After it ended, I rode a bus to a subway stop with Jen, who smoked and told me stories of all the people who attend that class. She told me about Jan, who had a battle with cancer last year and whose art has become so much more intense because of it. There's Ben, a foul-mouthed genius who's been friends with Jen forever. Valerie, who I worked with on the ink drawings, is an art teacher and organized the group. John, the bearded one, never says anything but comes every week with his twenty dollars and sketchpad. And then there's David, very friendly and almost as new as me.

Jen and I parted ways and I took the subway to South Station and caught the last train to Kingston. I climbed up the stairs to the second level of the train, made my way to a lone chair and sat. I leaned my head against the window, closed my eyes, and nodded off.

I was drawing again. I remembered why I liked it and found new things to love about it. I saw me, a great and an awful artist. Yet I continued to draw and I wanted nothing more than to improve. It's been so long since that's happened. Not like a "I must be better than everyone else" feeling, but simply, "I just want to learn."

There in the studio I found kindred spirits within the ink and charcoal and grapes. Rocco and his friends reached out to me, took my loneliness and placed it on the shelf and didn’t let me touch it not even once while I was drawing. I created on the newsprint. I no longer cared about who was talking to me and whether they were good-looking or not, but instead forgot myself as I soared into the art.

Saturday, June 4, 2011

Sketchie Poo

 I usually don't show people stuff from my sketchbook, but after showing my sister several sketches, I've decided to post a few up here. Alas, I don't have a scanner. I've had to resort to taking pictures of my sketchbook. I hate doing that because it's a lot darker so you won't be able to see the drawings as well. At least I'm showing you art, right?

Sketches of my brother Tyler and below him my adorable nephew Max. I also attempted cartoonized versions of them. It's a work in progress, but I think the bottom right one's my favorite.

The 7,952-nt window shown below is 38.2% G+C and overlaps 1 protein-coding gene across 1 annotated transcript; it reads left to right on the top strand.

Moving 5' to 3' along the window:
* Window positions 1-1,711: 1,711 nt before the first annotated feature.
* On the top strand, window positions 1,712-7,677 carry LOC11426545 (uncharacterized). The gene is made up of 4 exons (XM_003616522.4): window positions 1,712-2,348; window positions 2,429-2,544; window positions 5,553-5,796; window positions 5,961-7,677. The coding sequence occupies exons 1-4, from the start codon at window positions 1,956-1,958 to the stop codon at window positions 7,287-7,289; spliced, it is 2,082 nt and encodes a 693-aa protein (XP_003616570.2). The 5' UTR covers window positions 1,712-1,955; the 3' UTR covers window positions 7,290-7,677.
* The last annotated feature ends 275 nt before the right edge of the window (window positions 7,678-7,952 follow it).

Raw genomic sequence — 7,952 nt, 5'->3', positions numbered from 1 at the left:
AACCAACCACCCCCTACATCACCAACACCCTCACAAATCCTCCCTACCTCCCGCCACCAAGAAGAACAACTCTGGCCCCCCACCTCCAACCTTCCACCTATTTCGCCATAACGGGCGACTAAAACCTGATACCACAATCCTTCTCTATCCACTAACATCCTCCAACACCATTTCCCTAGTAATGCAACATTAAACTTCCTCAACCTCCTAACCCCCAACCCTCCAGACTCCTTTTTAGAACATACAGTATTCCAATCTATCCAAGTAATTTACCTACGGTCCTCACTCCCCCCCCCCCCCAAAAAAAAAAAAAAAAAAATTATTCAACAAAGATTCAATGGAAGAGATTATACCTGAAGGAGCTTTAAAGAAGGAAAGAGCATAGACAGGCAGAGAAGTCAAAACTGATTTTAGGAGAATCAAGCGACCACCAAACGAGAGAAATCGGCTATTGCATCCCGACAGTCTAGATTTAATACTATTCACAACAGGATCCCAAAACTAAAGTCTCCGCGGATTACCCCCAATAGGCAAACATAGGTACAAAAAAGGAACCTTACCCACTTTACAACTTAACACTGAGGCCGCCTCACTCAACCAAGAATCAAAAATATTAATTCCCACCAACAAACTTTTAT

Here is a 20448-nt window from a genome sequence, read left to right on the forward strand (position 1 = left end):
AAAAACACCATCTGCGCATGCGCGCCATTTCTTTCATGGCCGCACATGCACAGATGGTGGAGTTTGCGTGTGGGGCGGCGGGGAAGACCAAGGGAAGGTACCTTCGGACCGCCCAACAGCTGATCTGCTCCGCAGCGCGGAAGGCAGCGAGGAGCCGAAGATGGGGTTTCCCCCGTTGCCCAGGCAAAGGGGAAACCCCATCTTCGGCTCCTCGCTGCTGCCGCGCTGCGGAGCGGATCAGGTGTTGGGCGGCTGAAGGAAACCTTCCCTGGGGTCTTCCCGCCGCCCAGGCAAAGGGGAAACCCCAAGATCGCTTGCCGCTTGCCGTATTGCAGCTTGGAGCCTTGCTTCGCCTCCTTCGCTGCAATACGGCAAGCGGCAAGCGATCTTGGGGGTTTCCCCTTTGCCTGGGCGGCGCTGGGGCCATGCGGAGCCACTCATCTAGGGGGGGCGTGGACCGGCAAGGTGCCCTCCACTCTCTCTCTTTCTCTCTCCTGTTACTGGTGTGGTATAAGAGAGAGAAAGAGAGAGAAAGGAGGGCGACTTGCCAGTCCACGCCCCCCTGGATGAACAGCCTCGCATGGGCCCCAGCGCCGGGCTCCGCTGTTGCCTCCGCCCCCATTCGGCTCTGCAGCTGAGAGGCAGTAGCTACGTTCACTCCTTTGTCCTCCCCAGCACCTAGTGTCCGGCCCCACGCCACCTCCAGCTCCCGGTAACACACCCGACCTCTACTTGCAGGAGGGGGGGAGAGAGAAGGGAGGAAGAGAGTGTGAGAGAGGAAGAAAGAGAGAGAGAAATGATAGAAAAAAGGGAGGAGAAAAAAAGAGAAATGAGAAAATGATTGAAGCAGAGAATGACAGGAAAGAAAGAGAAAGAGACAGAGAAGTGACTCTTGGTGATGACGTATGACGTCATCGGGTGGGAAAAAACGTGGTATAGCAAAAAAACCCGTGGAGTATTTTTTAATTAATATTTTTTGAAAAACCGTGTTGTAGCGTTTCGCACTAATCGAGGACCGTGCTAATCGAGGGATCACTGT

I have a complex about hating everything I draw, so I have to write myself notes to remind me to have fun. Have fun. Have fun. Create first, then evaluate. So I doodled here. And it was fun! SUCCESS.
A little fanart of Rick Riordan's book The Red Pyramid. The top two are my creation, but the bottom two are copies. Carter's is from here, and when I read the description of Uncle Amos, I couldn't unsee him as "Bleeding Gums" Murphy from the Simpsons.
This was after my experience with the figure drawing class. It was one of the most fantastic experiences I've had drawing that I had to draw it. I also wrote about it - I'll put it up here soon. Ish. Except this last Wednesday I got totally lost on my way to the figure drawing class and I ended up missing it which makes me SO MAD.
This is my friend Staci. I simply just drew from her current profile picture on Facebook. She's really pretty so it was easy to draw.

The above two are from when Kent, Mel and I went to the beach on Memorial Day. Oh, and what I wrote about that woman isn't sarcasm. I've recently discovered that when I draw people I come to fall in love with them. People really are beautiful. I love it when people look different - you know, real. Not everyone has the perfect body type, and that's okay.
Just trying out some different styles. I love Berkeley Breathed's work and read Bloom County a lot growing up.
I had a lot of fun drawing this. I just woke up one morning and this contraption was in my head, and I just thought, "I HAVE to draw this." Dr. Seuss is the
So there's this blog called "All the Belles and Whistles." I actually don't read it, but when I saw the title I just immediately thought of a Southern belle blowing a whistle. Southern belles are so fun to draw. They have the prettiest dresses. I want to be a Southern belle, dang it! Here's one more:
The hardest thing about drawing with pen is that you can't erase anything (okay, that's stating the obvious), so you really have to make a drawing work. I'm trying to be less sketchy and make more deliberate strokes, but dang it, it's hard.
Two guys I saw at a coffee shop. I picked the perfect subjects, honestly. These guys stayed longer than I did. I wish I could redo the guy on the left, though. He's a lot older than he looks and he looks kinda wimpy in that sketch.

Goals for next week: Draw more guys! Work on anatomy! Try to study subjects more before you draw! Doodle! Self-indulge! Study other artists' work and THINK about it while you draw! Variety! Have fun! Draw! Draw! DRAAAAAAWWWW